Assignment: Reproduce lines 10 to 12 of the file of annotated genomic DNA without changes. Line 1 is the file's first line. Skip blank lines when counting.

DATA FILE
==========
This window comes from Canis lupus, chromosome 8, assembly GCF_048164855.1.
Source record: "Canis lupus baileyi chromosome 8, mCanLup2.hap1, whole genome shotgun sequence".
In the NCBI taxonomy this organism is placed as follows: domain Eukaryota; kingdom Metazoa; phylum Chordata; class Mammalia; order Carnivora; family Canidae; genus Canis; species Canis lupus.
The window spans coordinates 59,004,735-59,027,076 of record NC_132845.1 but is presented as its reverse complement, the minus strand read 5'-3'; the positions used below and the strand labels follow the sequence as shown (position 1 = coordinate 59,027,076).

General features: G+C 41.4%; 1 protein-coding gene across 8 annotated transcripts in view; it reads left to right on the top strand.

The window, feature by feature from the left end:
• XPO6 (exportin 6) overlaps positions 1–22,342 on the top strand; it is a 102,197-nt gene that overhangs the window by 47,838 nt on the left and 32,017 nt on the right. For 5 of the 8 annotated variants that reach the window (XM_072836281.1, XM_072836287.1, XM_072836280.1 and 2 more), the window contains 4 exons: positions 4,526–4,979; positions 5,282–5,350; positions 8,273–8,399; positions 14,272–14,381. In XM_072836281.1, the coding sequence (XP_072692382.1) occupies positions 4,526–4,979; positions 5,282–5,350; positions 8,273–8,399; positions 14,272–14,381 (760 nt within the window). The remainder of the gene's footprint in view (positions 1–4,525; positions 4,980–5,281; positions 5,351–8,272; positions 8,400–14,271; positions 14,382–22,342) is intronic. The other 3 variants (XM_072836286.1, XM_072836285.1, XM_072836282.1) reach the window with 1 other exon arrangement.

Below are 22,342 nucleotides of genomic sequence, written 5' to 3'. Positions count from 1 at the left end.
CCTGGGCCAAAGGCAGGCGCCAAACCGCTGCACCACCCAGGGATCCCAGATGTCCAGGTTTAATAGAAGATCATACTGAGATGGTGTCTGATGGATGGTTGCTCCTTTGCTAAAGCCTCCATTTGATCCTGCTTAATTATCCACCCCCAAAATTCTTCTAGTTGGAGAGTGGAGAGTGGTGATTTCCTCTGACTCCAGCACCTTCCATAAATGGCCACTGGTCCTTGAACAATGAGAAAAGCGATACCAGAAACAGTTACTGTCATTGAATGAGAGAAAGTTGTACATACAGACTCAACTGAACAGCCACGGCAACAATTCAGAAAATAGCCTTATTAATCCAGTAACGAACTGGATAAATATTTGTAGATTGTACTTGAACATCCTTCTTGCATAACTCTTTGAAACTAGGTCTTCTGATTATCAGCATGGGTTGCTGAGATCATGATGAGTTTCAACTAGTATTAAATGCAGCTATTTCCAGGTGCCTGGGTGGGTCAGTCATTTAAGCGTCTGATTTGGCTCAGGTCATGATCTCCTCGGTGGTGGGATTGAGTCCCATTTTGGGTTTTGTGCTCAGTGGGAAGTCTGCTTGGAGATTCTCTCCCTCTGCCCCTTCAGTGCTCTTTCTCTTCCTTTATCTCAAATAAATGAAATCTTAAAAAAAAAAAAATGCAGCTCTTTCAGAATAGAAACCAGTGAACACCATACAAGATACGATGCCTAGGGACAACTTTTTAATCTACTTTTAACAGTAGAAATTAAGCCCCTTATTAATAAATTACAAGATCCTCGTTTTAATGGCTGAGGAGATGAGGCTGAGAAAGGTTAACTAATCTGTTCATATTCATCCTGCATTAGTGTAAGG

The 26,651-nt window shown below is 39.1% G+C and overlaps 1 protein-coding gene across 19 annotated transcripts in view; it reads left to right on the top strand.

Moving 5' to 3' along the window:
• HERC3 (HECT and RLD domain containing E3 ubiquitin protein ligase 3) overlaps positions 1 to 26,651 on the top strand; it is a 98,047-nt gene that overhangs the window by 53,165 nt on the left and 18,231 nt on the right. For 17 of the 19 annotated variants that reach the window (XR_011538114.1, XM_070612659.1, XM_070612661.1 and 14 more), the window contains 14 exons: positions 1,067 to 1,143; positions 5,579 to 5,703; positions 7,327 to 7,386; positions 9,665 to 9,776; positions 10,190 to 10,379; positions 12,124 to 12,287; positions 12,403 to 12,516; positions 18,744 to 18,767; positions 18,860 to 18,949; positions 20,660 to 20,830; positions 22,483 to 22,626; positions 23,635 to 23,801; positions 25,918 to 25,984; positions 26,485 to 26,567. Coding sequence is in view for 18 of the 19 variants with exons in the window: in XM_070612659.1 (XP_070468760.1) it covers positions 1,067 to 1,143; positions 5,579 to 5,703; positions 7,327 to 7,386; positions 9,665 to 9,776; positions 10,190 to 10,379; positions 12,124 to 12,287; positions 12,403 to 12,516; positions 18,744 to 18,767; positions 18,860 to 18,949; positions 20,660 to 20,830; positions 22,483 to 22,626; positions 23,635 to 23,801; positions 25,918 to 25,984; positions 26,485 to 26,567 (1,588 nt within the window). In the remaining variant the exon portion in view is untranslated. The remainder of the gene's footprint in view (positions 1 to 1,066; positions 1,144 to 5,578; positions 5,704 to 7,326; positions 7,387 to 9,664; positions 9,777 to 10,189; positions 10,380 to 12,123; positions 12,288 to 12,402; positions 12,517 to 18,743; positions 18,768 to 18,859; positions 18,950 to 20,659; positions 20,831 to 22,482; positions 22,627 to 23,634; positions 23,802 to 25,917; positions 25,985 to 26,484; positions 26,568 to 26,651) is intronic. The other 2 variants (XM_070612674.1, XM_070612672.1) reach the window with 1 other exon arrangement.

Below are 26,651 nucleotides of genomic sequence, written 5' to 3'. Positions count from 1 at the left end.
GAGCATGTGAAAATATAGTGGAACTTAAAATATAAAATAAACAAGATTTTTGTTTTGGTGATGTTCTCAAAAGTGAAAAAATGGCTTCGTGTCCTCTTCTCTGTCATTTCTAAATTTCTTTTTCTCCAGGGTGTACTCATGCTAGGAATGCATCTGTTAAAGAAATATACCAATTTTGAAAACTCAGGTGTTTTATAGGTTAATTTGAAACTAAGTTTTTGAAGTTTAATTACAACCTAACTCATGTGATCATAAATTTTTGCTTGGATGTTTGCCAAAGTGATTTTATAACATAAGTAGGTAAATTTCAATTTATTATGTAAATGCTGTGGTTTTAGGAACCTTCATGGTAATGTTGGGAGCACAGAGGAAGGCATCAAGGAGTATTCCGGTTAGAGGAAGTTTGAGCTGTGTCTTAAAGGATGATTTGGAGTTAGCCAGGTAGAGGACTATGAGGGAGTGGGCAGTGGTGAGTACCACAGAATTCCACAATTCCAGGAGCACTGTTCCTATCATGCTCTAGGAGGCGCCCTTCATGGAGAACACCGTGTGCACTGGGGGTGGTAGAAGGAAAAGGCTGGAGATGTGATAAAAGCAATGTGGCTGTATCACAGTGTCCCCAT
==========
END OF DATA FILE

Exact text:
The 26,651-nt window shown below is 39.1% G+C and overlaps 1 protein-coding gene across 19 annotated transcripts in view; it reads left to right on the top strand.

Moving 5' to 3' along the window:
• HERC3 (HECT and RLD domain containing E3 ubiquitin protein ligase 3) overlaps positions 1 to 26,651 on the top strand; it is a 98,047-nt gene that overhangs the window by 53,165 nt on the left and 18,231 nt on the right. For 17 of the 19 annotated variants that reach the window (XR_011538114.1, XM_070612659.1, XM_070612661.1 and 14 more), the window contains 14 exons: positions 1,067 to 1,143; positions 5,579 to 5,703; positions 7,327 to 7,386; positions 9,665 to 9,776; positions 10,190 to 10,379; positions 12,124 to 12,287; positions 12,403 to 12,516; positions 18,744 to 18,767; positions 18,860 to 18,949; positions 20,660 to 20,830; positions 22,483 to 22,626; positions 23,635 to 23,801; positions 25,918 to 25,984; positions 26,485 to 26,567. Coding sequence is in view for 18 of the 19 variants with exons in the window: in XM_070612659.1 (XP_070468760.1) it covers positions 1,067 to 1,143; positions 5,579 to 5,703; positions 7,327 to 7,386; positions 9,665 to 9,776; positions 10,190 to 10,379; positions 12,124 to 12,287; positions 12,403 to 12,516; positions 18,744 to 18,767; positions 18,860 to 18,949; positions 20,660 to 20,830; positions 22,483 to 22,626; positions 23,635 to 23,801; positions 25,918 to 25,984; positions 26,485 to 26,567 (1,588 nt within the window). In the remaining variant the exon portion in view is untranslated. The remainder of the gene's footprint in view (positions 1 to 1,066; positions 1,144 to 5,578; positions 5,704 to 7,326; positions 7,387 to 9,664; positions 9,777 to 10,189; positions 10,380 to 12,123; positions 12,288 to 12,402; positions 12,517 to 18,743; positions 18,768 to 18,859; positions 18,950 to 20,659; positions 20,831 to 22,482; positions 22,627 to 23,634; positions 23,802 to 25,917; positions 25,985 to 26,484; positions 26,568 to 26,651) is intronic. The other 2 variants (XM_070612674.1, XM_070612672.1) reach the window with 1 other exon arrangement.